headerheaderheaderheader
photo

Thursday, March 20, 2008

Reject Rejection

"Rejection slips, or form letters, however tactfully phrased, are lacerations of the soul, if not quite inventions of the devil—but there is no way around them." —Isaac Asimov

Ah, rejection.
How do you feel about it?
Hurt?
Mad?
Frustrated?
I can’t imagine Isaac Asimov receiving one rejection letter. He wrote or edited more than 500 books. Even great and prolific writers are rejected—often.

Overcome your fear of rejection: A rejection letter proves you are a writer. It never hurts to try. All a publisher can do is say, “No thank you.” But, what if they say, “Yes”?

Rejection War Story. Jasper Fforde, author The Eyre Affair and Lost in a Good Book, wrote four other unpublished novels prior to Eyre. He received 76 rejections before getting his first contract. He noted, “I thought, well, they obviously don’t know what they’re missing. I have a sort of arrogant, stubborn streak that keeps me going when people say no. I just carried on in my own sweet way. Which I think was a great help, because I realized I could just write whatever I wanted. There were no limits.”

Keep writing. “...the vital point to remember is that the swine who just sent your pearl of a story back with nothing but a coffee-stain and a printed rejection slip can be wrong. You cannot take it for granted that he is wrong, but you have an all-important margin of hope that might be enough to keep you going.” —Brian Stableford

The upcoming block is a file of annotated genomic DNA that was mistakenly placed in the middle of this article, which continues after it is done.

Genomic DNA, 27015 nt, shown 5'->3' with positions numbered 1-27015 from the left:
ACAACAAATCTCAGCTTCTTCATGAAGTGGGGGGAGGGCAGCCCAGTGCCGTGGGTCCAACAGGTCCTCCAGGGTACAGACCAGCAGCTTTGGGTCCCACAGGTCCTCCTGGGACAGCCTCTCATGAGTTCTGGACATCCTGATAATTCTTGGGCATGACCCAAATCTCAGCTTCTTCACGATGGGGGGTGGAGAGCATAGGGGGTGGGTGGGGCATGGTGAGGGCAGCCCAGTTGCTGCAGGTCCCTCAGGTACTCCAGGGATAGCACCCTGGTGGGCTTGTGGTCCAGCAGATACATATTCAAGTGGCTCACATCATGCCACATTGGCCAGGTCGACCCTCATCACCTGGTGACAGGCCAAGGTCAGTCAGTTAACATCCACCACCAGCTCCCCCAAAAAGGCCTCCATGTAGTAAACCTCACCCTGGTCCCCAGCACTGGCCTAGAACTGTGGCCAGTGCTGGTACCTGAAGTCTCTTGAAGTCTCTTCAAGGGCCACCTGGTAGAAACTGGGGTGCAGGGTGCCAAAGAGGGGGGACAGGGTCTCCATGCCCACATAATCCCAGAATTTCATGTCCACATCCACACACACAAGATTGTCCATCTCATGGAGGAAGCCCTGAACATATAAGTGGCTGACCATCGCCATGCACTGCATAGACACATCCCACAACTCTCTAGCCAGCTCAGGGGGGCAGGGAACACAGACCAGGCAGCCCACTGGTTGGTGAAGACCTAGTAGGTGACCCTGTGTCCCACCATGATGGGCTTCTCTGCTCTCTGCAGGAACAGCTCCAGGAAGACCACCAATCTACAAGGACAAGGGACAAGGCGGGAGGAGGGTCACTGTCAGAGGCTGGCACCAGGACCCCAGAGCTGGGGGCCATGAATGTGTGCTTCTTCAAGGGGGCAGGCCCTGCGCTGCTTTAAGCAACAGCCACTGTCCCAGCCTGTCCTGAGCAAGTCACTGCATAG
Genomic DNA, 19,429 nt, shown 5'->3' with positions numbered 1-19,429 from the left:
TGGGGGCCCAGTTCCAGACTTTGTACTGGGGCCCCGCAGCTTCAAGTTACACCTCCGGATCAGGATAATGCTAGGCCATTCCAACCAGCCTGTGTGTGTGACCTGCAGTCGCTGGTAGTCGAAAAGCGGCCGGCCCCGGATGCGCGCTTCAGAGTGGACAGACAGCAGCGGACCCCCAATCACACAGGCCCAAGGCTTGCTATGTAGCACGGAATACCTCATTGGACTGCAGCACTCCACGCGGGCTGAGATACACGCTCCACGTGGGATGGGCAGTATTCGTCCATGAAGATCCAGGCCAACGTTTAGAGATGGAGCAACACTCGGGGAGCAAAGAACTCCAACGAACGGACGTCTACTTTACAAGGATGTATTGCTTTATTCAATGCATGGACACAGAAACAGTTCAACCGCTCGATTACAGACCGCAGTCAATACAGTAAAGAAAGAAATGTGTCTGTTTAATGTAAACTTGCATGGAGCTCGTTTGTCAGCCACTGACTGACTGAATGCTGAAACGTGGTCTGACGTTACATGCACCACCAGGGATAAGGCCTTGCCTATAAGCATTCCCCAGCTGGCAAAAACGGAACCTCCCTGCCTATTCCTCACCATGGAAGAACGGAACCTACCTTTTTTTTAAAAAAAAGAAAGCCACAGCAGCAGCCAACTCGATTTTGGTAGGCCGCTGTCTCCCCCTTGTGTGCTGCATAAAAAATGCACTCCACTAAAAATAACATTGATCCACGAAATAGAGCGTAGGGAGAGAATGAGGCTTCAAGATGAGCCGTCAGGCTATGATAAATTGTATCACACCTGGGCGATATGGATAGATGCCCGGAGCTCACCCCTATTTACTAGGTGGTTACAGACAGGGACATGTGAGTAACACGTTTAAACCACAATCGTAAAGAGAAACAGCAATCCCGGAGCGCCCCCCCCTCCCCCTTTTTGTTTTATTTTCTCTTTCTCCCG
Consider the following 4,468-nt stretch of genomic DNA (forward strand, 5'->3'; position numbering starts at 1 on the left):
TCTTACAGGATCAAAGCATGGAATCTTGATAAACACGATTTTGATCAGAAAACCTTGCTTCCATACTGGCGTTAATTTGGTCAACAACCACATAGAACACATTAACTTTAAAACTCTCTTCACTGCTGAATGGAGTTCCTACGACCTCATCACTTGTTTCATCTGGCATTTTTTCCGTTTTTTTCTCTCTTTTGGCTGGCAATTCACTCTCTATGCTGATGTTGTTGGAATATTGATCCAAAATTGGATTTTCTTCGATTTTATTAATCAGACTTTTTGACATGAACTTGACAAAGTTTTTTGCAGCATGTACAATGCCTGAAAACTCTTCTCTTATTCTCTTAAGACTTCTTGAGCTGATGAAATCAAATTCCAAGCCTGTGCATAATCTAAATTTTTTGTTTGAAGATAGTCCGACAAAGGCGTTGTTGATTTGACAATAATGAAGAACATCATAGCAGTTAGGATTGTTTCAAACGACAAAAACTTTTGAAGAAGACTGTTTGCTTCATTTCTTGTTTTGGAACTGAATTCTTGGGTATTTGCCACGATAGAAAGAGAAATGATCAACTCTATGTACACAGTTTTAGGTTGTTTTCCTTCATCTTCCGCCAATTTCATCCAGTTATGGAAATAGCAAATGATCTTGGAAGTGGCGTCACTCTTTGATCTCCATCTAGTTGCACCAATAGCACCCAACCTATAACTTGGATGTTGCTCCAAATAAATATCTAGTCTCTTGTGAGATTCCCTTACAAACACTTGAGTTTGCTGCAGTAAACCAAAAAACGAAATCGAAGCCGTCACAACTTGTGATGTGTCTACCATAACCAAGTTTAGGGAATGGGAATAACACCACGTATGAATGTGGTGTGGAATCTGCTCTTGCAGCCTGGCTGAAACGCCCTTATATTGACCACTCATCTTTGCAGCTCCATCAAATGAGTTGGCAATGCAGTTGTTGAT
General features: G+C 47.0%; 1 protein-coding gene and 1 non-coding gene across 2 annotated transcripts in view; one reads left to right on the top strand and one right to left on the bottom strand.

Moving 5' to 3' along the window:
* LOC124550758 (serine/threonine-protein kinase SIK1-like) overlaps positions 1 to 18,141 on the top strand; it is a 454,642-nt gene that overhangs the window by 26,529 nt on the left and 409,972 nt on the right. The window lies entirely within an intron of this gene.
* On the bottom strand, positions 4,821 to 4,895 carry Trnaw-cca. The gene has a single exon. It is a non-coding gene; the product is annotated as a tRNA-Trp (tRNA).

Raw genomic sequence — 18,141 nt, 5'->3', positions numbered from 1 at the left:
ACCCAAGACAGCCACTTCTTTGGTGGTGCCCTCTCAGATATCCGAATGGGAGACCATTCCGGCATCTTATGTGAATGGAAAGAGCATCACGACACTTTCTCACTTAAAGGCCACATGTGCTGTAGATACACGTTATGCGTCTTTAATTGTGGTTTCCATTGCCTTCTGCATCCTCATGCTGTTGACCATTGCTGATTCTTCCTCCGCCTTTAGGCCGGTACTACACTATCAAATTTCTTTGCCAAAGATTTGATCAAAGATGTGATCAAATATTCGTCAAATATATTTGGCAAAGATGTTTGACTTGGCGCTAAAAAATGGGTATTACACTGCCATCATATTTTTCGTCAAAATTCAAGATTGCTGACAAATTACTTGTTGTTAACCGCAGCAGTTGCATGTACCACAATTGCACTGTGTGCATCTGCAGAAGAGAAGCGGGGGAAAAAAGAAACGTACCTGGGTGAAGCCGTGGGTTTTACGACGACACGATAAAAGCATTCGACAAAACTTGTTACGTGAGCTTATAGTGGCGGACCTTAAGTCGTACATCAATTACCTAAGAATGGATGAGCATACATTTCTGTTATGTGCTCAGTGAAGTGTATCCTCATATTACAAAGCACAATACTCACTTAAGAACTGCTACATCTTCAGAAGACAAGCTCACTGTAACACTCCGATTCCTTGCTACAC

Rejection War Story: Bestselling mystery novelist Jonathan Kellerman wrote eight or nine unpublished novels before selling his first book.

Hone your skills. If your writing does not meet the publisher’s writing standards or screams “amateur,” do something about it: Study. Read. Write. Edit.

Rejection War Story: Margaret Mitchell received 38 rejection letters before Gone with the Wind found a publisher.

Find another publisher. “This manuscript of yours that has just come back from another editor is a precious package. Don’t consider it rejected. Consider that you’ve addressed it ‘to the editor who can appreciate my work’ and it has simply come back stamped ‘Not at this address’. Just keep looking for the right address. —Barbara Kingsolver

Rejection War Story: 250 publishers rejected Jack Canfield of Chicken Soup for the Soul fame, before he was published.

Never give up. Publication rarely comes easily or quickly. A rejection letter is not personal or a rejection of you. Many factors effect why your manuscript is not accepted for publication: an editor’s taste, a similar book on the publisher’s backlist, the publishing slots are full, it’s not a fit for the publisher’s writing guidelines, they’ve accepted another article on the same topic. Don’t get discouraged. Keep writing.

Rejection War Story: Thick-skinned writer William Saroyan received 7000 rejection letters before selling his first story.

Develop a thick skin: Expect rejection. It’s inevitable—a rite of passage. Every published writer has manuscripts or articles never published.

Remember: Every rejection letter is one step closer being published.

1 comment:

Tiffany Stuart said...

I don't like this war story stuff. Can't writing be a breezy stroll barefoot along the oceanshore?

Guess not.

Time for my combat clothes and boots.